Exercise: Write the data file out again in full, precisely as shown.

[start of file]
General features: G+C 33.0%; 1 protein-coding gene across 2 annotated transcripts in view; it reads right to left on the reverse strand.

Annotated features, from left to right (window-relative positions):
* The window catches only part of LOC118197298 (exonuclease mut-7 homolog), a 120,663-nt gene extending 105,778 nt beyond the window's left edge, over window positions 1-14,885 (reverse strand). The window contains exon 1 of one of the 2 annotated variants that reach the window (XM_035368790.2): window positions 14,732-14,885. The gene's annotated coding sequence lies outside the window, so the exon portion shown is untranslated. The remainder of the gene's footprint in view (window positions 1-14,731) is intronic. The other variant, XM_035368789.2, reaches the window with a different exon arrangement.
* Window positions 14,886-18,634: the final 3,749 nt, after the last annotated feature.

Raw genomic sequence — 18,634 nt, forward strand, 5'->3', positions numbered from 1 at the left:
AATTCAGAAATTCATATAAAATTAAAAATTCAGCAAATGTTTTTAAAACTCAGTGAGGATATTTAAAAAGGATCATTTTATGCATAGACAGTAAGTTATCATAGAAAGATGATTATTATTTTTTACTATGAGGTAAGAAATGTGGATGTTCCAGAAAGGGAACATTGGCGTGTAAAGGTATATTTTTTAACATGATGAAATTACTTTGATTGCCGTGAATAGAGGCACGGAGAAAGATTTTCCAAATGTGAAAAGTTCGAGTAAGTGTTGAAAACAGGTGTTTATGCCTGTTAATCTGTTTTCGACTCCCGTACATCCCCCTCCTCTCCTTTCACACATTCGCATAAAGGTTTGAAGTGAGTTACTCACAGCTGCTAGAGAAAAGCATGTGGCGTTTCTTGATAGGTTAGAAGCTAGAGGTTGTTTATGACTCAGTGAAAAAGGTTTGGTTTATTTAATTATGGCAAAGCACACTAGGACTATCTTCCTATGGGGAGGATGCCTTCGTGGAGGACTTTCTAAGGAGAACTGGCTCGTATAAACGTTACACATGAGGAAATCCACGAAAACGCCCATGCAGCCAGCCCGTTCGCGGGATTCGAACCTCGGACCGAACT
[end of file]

General features: G+C 33.0%; 1 protein-coding gene across 2 annotated transcripts in view; it reads right to left on the reverse strand.

Annotated features, from left to right (window-relative positions):
* The window catches only part of LOC118197298 (exonuclease mut-7 homolog), a 120,663-nt gene extending 105,778 nt beyond the window's left edge, over window positions 1-14,885 (reverse strand). The window contains exon 1 of one of the 2 annotated variants that reach the window (XM_035368790.2): window positions 14,732-14,885. The gene's annotated coding sequence lies outside the window, so the exon portion shown is untranslated. The remainder of the gene's footprint in view (window positions 1-14,731) is intronic. The other variant, XM_035368789.2, reaches the window with a different exon arrangement.
* Window positions 14,886-18,634: the final 3,749 nt, after the last annotated feature.

Raw genomic sequence — 18,634 nt, forward strand, 5'->3', positions numbered from 1 at the left:
AATTCAGAAATTCATATAAAATTAAAAATTCAGCAAATGTTTTTAAAACTCAGTGAGGATATTTAAAAAGGATCATTTTATGCATAGACAGTAAGTTATCATAGAAAGATGATTATTATTTTTTACTATGAGGTAAGAAATGTGGATGTTCCAGAAAGGGAACATTGGCGTGTAAAGGTATATTTTTTAACATGATGAAATTACTTTGATTGCCGTGAATAGAGGCACGGAGAAAGATTTTCCAAATGTGAAAAGTTCGAGTAAGTGTTGAAAACAGGTGTTTATGCCTGTTAATCTGTTTTCGACTCCCGTACATCCCCCTCCTCTCCTTTCACACATTCGCATAAAGGTTTGAAGTGAGTTACTCACAGCTGCTAGAGAAAAGCATGTGGCGTTTCTTGATAGGTTAGAAGCTAGAGGTTGTTTATGACTCAGTGAAAAAGGTTTGGTTTATTTAATTATGGCAAAGCACACTAGGACTATCTTCCTATGGGGAGGATGCCTTCGTGGAGGACTTTCTAAGGAGAACTGGCTCGTATAAACGTTACACATGAGGAAATCCACGAAAACGCCCATGCAGCCAGCCCGTTCGCGGGATTCGAACCTCGGACCGAACT